Maybe one of the reasons I like movies is that I’ve watched a bunch of ‘em. Back when I was a kid growing up in Texas, in the Reagan years, I had a yen for what you might call fine cheese. By gum I liked movies where the evil Godless Communists took it in the neck at the hands of the right thinking forces of freedom. Now some of them were so bad that even I couldn’t really enjoy them. One of those “so bad” movies was Red Scorpion with Dolph Lundgren, which I even remember now only because, as it turns out, Jack Abramoff was involved in the production. (We should have figgered him for a no count sumbitch on the basis of that movie alone, but that’s neither here nor there.)

Anyway, I think that the two movies I’ve got stuck in my mind now are pretty good. At least, they made an impression on me, and I remembered them fondly, enough so that I bought them when they came out on DVD, just to have. These movies are Red Dawn and The Beast, or perhaps The Beast of War. We seem to be living in strange times, because those movies resonate with me lately in ways that are, umm, diametrically opposite to the way they used to.

Red Dawn was widely dismissed as a crackpot fantasy when it came out, because it was about a Soviet invasion of the United States. A quick precis of the film runs like this: Godless commies invade America, a few high school kids E&E (escape and evade) their way up into the Colorado mountains and begin a resistance movement, using their high school mascot as their code name. Go Wolverines! Written by Kevin Reynolds and John Milius, and directed by Milius, Red Dawn featured names that would later go on to, arguably, bigger and better things, names like Patrick Swayze, C. Thomas Howell, Lea Thompson (who looked yummilicious in her tattered cammies and is arguably responsible for some of my fetishes to this very day) and Charlie Sheen, and some fine vintage performances by skilled hands Ron O’Neal, Powers Boothe, Harry Dean Stanton and Ben Johnson.

Let’s face it, you just don’t see Ben Johnson and Superfly working together just every day, do you?

Milius managed to push all the right buttons with this film. An opening scene shows a bumper sticker saying “You’ll take my gun when you pry it from my cold dead fingers” and immediately after, a Soviet paratrooper is, in fact, prying a gun from the cold dead fingers of its owner. The Cuban colonel in charge of the operation has his men go to the gun dealers and collect their 4473s to get a record of who’s been buying guns. Liberals, it is fair to say, just hated this movie, despite how yummilicious Lea Thompson looked in her tattered cammies.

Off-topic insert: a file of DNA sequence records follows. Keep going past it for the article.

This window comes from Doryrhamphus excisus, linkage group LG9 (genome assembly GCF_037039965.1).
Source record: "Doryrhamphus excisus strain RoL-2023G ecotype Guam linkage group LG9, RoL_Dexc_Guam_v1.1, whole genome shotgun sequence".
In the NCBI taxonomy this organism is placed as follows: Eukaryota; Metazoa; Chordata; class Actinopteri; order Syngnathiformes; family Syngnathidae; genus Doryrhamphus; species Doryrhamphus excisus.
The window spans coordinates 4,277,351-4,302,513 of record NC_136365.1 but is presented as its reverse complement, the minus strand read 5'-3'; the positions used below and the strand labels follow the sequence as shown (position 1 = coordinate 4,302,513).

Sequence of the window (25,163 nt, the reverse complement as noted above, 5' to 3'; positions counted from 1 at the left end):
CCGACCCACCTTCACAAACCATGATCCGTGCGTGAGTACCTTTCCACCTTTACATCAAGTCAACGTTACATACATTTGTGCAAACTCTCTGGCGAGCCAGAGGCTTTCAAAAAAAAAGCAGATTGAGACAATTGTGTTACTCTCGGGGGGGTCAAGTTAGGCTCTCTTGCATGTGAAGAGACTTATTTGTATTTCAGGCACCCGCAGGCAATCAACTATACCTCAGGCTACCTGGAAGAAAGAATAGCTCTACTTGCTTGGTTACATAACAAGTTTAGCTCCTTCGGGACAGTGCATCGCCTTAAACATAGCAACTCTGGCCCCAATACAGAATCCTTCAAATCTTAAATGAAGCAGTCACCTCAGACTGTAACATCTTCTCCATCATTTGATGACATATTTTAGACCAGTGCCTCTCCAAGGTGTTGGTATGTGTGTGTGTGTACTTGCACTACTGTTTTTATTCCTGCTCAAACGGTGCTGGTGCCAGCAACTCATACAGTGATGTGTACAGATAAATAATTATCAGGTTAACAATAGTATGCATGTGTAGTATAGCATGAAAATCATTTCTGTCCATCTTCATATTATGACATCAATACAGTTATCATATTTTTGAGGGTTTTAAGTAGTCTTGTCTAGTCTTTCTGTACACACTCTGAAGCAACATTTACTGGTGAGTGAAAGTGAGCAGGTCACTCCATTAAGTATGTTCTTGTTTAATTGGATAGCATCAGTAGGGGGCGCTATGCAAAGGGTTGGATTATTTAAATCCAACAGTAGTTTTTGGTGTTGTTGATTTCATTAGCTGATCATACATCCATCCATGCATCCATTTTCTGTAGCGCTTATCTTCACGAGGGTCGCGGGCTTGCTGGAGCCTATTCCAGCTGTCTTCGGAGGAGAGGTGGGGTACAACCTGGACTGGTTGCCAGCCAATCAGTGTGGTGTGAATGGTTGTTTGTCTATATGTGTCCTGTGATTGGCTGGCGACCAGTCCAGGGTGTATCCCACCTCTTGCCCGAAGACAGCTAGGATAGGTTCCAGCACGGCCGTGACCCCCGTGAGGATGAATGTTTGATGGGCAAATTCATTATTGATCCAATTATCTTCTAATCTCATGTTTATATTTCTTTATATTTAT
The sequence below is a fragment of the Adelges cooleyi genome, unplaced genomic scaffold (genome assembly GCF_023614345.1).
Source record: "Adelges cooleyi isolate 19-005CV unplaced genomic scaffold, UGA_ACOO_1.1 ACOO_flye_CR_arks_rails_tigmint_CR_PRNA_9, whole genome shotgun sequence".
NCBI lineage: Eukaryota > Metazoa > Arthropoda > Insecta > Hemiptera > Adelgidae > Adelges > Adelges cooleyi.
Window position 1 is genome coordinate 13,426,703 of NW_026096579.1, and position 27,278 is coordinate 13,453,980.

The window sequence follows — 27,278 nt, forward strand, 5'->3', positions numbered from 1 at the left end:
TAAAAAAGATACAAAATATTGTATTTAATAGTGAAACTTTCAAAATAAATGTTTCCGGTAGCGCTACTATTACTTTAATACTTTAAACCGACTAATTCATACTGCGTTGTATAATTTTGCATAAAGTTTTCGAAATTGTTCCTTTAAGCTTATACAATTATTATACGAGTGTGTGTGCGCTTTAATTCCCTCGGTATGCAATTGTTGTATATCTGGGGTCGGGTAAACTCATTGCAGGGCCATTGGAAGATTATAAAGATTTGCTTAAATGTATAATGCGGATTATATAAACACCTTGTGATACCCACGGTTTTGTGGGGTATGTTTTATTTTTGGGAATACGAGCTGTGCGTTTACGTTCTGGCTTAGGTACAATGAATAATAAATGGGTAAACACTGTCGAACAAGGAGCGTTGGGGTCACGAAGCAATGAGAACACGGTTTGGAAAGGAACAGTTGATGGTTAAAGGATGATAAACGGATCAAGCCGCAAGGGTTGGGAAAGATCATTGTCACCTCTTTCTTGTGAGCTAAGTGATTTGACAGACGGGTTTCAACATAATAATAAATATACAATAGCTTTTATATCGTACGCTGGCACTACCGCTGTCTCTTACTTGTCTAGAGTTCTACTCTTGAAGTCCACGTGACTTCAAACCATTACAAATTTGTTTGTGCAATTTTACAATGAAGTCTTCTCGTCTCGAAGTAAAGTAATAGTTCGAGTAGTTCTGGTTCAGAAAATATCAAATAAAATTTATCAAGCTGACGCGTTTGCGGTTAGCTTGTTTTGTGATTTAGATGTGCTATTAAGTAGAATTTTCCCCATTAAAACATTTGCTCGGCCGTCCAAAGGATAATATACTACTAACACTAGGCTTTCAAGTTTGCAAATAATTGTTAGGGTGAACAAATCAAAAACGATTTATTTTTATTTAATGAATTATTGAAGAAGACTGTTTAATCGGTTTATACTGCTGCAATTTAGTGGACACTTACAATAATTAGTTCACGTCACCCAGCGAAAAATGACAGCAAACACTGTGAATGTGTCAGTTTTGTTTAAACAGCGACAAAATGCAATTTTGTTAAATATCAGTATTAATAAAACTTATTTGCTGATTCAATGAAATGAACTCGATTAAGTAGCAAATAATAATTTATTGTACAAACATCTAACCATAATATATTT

The Wolverines set up their operation, up in the mountains, and enjoy some successes against the Soviet occupiers, including some lifted closely from then-current events in Afghanistan (which will tie into the second film’s discussion, below).

The scene that sticks in my mind, though, comes when one of their own has turned against the Wolverines (appropriately enough, the mayor’s son), and they find out that he’s swallowed a tracking device. They execute the mayor’s son and one of the Soviet troops who’d survived only to be captured.

Matt Eckert (Charlie Sheen): What's the difference, Jed?
Robert ( C Thomas Howell): I'll do it.
Matt Eckert: Shut up, Robert!
[to Jed]
Matt Eckert: *Tell me what's the difference between us and them!*
Jed Eckert (Patrick Swayze): Because WE LIVE HERE!

Because we live here. That’s enough reason to kill an intruder in your country. He’s an intruder in your country. Protecting your home is one of the oldest, and best, reasons to fight.

Because we live here.

I actually had a dream about this scene. I dream a lot, I’ve got enough Irish in me to be all dreamy and lyrical sometimes, and mostly I don’t remember my dreams too well, but I remember this dream, because it was just about that scene, except it wasn’t Matt and Robert and Jed talking. It was Ahmad and Suleiman and Ali. And it wasn’t a captured Soviet invader, and a turncoat American, that they were talking about executing, it was a captured American invader, and a turncoat Iraqi.

Because we live here. Reason enough, ain’t it? When you boil it all down? Now I’m not talking about some wetback from Chapultepec looking to wash dishes and cut lawns and send his money home to Mama and Papa and the family, I’m talking about foreign invaders on your soil, foreign soldiers who are in your country to fix it.

Somehow these days I just see Red Dawn through whole different eyes.

The other movie I wanted to talk about today is called The Beast of War. It was a pretty small drama, about a Soviet tank during the invasion of Afghanistan. During operations, the tank gets cut off from the rest of its unit, and takes a wrong turn, and is being stalked by the mujahadin. Directed by Kevin Reynolds (there’s that name again) from a play by William Mastrosimone, The Beast of War features George Dzundza at his scenery chewing best, a very young Jason Patric, Stephen Baldwin and Stephen Bauer. Interestingly enough, it was filmed in Israel.